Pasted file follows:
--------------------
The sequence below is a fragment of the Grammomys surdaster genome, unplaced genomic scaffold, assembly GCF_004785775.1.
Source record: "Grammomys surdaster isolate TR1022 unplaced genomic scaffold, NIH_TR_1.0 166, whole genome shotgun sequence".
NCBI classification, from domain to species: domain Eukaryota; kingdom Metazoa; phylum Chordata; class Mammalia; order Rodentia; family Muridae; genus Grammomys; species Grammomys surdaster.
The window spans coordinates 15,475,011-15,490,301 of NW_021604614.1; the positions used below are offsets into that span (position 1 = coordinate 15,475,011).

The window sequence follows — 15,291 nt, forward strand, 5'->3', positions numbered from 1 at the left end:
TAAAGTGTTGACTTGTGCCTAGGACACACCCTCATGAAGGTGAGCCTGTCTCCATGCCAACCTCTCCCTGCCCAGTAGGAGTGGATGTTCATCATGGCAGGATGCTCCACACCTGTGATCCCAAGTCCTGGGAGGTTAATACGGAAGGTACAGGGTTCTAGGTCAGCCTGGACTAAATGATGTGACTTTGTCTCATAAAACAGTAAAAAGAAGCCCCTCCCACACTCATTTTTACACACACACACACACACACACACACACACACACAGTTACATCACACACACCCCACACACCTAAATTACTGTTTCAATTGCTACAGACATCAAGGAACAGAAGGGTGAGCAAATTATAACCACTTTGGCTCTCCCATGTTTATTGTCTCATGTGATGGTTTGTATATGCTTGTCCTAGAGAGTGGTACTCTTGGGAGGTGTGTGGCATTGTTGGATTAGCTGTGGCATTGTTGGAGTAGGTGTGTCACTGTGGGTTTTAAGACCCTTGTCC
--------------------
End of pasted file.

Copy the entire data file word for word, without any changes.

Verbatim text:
The sequence below is a fragment of the Grammomys surdaster genome, unplaced genomic scaffold, assembly GCF_004785775.1.
Source record: "Grammomys surdaster isolate TR1022 unplaced genomic scaffold, NIH_TR_1.0 166, whole genome shotgun sequence".
NCBI classification, from domain to species: domain Eukaryota; kingdom Metazoa; phylum Chordata; class Mammalia; order Rodentia; family Muridae; genus Grammomys; species Grammomys surdaster.
The window spans coordinates 15,475,011-15,490,301 of NW_021604614.1; the positions used below are offsets into that span (position 1 = coordinate 15,475,011).

The window sequence follows — 15,291 nt, forward strand, 5'->3', positions numbered from 1 at the left end:
TAAAGTGTTGACTTGTGCCTAGGACACACCCTCATGAAGGTGAGCCTGTCTCCATGCCAACCTCTCCCTGCCCAGTAGGAGTGGATGTTCATCATGGCAGGATGCTCCACACCTGTGATCCCAAGTCCTGGGAGGTTAATACGGAAGGTACAGGGTTCTAGGTCAGCCTGGACTAAATGATGTGACTTTGTCTCATAAAACAGTAAAAAGAAGCCCCTCCCACACTCATTTTTACACACACACACACACACACACACACACACACACAGTTACATCACACACACCCCACACACCTAAATTACTGTTTCAATTGCTACAGACATCAAGGAACAGAAGGGTGAGCAAATTATAACCACTTTGGCTCTCCCATGTTTATTGTCTCATGTGATGGTTTGTATATGCTTGTCCTAGAGAGTGGTACTCTTGGGAGGTGTGTGGCATTGTTGGATTAGCTGTGGCATTGTTGGAGTAGGTGTGTCACTGTGGGTTTTAAGACCCTTGTCC